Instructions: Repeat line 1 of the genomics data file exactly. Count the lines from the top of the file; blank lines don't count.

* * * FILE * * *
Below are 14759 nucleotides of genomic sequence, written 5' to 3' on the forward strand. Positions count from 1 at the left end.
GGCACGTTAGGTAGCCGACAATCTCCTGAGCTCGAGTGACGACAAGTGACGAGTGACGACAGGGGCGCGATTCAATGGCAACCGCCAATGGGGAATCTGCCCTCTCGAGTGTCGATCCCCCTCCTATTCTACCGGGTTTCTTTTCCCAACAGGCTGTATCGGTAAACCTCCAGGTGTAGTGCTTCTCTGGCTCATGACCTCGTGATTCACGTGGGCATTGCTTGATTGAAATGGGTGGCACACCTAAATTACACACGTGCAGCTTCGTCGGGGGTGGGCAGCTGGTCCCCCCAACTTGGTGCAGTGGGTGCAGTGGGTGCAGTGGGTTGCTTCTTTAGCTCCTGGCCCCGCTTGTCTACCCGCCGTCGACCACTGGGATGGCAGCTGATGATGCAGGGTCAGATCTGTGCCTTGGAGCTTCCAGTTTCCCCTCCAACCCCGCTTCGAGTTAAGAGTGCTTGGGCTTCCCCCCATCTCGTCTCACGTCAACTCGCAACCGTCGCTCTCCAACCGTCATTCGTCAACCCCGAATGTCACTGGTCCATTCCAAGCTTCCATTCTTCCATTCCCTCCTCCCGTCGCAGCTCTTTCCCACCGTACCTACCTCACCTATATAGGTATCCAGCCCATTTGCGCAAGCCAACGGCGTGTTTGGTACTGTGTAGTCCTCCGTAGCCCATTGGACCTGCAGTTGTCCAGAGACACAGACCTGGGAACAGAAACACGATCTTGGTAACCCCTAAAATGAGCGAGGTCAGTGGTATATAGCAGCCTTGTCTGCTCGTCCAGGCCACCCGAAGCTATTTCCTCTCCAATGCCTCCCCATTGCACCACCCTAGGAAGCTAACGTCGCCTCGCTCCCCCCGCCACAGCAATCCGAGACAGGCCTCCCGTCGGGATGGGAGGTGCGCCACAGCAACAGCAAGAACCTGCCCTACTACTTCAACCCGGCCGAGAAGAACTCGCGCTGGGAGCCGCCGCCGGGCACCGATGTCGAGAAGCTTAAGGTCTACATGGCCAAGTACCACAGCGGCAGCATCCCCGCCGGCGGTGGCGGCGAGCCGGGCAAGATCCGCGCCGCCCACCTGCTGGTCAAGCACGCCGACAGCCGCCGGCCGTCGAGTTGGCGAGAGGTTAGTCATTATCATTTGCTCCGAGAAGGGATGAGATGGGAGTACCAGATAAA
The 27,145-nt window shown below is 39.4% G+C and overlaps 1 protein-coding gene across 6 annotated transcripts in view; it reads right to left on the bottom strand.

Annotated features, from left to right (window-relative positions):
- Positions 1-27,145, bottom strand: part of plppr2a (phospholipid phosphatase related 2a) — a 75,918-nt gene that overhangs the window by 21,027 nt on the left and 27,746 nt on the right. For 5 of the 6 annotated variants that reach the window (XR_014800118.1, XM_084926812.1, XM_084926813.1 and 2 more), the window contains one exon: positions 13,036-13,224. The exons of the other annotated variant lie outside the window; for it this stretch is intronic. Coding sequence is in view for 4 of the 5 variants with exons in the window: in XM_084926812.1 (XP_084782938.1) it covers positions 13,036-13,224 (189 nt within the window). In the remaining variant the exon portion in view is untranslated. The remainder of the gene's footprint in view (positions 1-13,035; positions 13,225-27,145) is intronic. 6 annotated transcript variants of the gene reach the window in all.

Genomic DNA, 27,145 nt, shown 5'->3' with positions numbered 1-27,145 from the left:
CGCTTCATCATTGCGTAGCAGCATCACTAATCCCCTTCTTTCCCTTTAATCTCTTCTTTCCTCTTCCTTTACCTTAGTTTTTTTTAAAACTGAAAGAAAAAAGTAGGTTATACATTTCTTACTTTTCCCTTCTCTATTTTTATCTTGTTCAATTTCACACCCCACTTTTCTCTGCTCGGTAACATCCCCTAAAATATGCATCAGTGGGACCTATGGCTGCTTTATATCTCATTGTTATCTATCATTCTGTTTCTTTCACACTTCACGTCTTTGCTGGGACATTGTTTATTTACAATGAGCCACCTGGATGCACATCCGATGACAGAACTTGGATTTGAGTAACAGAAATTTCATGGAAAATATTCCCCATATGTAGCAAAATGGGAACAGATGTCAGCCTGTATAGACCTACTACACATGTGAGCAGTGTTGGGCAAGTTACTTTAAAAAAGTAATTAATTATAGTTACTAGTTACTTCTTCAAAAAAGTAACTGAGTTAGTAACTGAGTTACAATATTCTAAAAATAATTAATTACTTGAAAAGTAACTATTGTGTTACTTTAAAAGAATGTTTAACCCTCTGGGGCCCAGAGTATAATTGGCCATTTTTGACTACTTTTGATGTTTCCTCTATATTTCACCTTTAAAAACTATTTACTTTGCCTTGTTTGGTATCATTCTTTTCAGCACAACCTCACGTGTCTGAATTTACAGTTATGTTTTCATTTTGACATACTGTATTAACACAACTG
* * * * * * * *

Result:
Below are 14759 nucleotides of genomic sequence, written 5' to 3' on the forward strand. Positions count from 1 at the left end.